- He is God, of the Substance of the Father, begotten before the worlds; / and he is Man, of the Substance of his Mother, born in the world;
- Perfect God; / perfect Man, of reasoning soul and human flesh subsisting;
- Equal to the Father as touching his Godhead;/ less than the Father as touching his Manhood.
- Who although he be God and Man, / yet he is not two, but is one Christ;
- One, however, not by conversion of Godhead into flesh, / but by taking of Manhood into God;
- One altogether; / not by confusion of Substance, but by unity of Person.
- For as reasoning soul and flesh is one man, so God and Man is one Christ;
- Who suffered for our salvation, / descended into hell, rose again from the dead;
- Ascended into heaven, sat down at the right hand of the Father, / from whence he shall come to judge the quick and the dead.
- At whose coming all men must rise again with their bodies, / and shall give account for their own deeds.
- And they that have done good will go into life eternal; / they that have done evil into eternal fire.
- THIS is the Catholic Faith, / which except a man do faithfully and stedfastly believe, he cannot be saved.
GLORY be to the Father, and to the Son, / and to the Holy Ghost;
As it was in the beginning, is now, and ever shall be, / world without end. Amen.
For the removal of doubts, and to prevent disquietude in the use of the Creed commonly called the Creed of Saint Athanasius, it is solemnly declared:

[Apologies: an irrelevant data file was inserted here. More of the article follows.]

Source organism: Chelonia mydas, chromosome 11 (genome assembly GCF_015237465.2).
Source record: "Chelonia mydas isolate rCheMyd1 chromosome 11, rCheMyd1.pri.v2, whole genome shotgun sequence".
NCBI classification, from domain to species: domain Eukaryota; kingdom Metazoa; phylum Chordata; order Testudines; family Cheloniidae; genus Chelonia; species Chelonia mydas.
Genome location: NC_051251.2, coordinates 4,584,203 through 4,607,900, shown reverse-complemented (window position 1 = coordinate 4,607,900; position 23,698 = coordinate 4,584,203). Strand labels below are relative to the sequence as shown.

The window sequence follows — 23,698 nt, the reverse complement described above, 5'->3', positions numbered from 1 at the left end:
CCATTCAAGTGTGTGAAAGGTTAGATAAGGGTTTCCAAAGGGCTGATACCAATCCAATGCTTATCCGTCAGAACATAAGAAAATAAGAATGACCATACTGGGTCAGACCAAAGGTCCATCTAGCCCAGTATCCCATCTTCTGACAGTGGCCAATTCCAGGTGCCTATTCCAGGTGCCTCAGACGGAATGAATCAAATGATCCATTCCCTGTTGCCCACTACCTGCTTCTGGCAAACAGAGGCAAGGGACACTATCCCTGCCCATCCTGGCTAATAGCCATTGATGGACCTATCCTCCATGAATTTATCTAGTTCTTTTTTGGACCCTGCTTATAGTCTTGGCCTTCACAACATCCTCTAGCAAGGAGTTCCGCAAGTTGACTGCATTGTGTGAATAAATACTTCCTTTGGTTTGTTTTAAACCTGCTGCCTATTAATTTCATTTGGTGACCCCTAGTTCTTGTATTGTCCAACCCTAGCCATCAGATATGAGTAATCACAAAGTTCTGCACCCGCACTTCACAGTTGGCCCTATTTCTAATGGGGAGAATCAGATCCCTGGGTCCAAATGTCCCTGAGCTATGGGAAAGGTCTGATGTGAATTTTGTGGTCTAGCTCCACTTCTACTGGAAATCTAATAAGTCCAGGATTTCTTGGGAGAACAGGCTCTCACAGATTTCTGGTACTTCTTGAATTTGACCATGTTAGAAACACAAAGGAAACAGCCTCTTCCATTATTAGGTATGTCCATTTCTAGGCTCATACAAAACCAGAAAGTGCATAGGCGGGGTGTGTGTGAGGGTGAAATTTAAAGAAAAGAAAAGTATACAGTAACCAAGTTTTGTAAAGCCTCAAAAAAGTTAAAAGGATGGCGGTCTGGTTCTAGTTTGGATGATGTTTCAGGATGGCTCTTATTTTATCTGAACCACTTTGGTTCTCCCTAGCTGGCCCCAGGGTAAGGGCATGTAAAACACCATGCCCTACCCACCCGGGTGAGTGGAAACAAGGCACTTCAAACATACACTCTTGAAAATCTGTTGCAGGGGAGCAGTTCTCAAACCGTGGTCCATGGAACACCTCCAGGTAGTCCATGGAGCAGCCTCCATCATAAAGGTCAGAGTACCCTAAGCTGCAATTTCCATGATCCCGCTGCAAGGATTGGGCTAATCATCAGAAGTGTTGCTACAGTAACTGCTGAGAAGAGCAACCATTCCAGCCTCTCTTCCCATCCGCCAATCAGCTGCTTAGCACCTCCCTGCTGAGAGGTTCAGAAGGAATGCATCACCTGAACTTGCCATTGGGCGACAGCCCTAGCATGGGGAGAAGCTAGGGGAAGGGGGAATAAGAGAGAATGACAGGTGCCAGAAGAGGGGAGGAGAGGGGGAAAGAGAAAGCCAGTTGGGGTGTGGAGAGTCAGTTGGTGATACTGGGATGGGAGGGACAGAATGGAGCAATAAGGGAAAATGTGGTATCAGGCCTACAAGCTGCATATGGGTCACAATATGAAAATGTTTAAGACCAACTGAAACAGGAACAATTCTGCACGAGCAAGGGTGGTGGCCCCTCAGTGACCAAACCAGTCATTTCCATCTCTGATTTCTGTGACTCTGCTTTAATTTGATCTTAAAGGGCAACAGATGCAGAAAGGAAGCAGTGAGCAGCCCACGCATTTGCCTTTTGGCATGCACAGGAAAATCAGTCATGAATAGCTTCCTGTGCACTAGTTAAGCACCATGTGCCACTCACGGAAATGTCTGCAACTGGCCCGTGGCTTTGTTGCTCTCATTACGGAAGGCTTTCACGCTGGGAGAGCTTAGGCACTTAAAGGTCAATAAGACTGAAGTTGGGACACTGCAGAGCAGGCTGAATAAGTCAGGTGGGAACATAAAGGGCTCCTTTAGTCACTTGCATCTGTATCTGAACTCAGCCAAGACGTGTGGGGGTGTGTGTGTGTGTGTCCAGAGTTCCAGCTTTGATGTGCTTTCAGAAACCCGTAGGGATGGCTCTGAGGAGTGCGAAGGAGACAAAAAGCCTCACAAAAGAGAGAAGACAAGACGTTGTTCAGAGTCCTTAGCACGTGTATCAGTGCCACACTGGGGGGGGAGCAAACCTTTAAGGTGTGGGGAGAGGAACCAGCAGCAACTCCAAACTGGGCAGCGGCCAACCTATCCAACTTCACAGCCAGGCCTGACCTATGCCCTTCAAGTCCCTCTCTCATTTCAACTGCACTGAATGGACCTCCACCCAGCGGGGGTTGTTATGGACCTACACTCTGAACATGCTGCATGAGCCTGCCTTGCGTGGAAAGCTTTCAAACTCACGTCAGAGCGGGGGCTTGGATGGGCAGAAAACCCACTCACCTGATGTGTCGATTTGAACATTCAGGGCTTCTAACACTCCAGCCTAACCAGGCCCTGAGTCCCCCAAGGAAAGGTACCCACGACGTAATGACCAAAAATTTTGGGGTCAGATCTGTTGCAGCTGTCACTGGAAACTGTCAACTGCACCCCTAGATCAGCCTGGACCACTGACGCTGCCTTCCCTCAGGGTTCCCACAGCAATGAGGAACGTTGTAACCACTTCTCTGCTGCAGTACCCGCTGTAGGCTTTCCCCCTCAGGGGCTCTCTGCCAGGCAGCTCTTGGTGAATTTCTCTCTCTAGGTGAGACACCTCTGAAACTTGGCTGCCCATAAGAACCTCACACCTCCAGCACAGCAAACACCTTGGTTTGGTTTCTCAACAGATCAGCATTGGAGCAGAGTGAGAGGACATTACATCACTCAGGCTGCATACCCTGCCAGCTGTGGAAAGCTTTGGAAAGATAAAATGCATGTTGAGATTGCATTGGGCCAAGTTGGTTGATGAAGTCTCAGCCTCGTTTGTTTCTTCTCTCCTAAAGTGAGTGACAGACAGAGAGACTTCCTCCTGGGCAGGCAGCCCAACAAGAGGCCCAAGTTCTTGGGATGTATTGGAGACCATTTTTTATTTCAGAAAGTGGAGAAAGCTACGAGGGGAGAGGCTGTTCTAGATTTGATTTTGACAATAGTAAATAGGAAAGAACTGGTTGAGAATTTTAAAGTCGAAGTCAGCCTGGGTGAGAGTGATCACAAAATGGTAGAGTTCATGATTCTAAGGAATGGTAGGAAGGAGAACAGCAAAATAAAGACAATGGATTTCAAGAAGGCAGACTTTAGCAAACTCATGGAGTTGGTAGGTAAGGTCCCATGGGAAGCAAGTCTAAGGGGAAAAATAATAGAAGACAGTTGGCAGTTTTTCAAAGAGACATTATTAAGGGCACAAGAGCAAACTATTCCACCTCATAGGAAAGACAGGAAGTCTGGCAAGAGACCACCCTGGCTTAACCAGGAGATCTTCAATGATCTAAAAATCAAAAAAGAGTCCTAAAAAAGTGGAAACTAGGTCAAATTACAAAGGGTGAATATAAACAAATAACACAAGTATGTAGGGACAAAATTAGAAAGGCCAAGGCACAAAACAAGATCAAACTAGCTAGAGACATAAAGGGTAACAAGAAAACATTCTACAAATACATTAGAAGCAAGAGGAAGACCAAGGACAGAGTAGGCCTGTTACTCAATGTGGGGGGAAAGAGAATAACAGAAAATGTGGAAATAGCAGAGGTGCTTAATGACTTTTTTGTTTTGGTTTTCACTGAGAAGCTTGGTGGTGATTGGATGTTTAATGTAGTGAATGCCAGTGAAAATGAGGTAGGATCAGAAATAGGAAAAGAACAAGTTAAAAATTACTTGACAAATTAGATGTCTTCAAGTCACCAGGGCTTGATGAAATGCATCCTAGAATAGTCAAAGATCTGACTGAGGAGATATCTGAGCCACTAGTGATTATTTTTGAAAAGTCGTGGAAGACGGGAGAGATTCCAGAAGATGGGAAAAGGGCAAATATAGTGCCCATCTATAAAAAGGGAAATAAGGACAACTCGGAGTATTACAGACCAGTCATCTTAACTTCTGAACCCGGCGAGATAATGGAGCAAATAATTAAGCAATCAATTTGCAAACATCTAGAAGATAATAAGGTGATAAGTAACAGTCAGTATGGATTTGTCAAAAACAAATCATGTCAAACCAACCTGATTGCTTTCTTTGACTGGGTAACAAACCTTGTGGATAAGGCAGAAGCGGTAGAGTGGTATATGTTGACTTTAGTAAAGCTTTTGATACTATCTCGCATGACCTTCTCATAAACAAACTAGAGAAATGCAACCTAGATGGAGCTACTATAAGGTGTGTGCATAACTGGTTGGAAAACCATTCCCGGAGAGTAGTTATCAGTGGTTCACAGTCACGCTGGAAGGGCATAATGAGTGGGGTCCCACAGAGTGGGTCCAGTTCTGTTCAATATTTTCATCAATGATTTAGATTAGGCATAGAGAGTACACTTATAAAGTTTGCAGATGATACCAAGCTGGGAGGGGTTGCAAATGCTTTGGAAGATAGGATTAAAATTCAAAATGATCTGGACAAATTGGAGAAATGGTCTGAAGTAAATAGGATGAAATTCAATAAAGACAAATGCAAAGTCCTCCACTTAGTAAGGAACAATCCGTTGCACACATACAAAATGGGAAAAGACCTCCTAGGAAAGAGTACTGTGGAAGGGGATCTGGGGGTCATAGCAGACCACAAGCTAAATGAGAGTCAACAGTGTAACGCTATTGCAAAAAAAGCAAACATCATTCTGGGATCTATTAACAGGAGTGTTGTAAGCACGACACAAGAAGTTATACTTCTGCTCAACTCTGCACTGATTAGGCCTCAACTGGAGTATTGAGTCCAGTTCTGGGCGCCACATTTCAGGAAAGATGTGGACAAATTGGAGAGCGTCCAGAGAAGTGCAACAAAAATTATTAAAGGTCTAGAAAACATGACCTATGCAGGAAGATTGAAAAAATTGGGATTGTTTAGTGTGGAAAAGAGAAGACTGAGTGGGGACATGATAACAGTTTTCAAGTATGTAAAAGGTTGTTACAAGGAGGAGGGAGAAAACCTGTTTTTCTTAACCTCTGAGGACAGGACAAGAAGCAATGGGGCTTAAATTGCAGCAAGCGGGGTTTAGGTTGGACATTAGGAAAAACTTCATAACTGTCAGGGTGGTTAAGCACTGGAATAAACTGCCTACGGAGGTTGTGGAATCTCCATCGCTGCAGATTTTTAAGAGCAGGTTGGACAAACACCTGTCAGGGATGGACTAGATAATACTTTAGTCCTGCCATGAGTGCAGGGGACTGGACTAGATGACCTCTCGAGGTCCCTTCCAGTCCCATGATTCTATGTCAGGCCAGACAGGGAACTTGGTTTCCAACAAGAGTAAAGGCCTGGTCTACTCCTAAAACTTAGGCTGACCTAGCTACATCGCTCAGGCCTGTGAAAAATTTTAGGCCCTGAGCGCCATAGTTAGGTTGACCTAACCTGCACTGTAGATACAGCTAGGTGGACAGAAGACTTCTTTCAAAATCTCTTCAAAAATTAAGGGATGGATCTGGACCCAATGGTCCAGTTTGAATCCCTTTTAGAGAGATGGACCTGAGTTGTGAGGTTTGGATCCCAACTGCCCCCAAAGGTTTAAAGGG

1. That the Confession of our Christian Faith, commonly called the Creed of Saint Athanasius, does not make any addition to the Faith as contained in holy Scripture, but warns against errors which from time to time have arisen in the Church of Christ.
2. That as holy Scripture in divers places promises life to them that believe, and declares the condemnation of them that believe not, so the Church in this Confession declares the necessity, for all who would be in a state of salvation, of holding fast the Catholic Faith, and the great peril of rejecting the same. Wherefore the warnings in this Confession of Faith are to be understood no otherwise than the like warnings in holy Scripture, for we must receive God’s threatenings, even as his promises, in such wise as they are generally set forth in holy Writ. Moreover, the Church does not herein pronounce judgement on any particular person or persons, God alone being the Judge of all.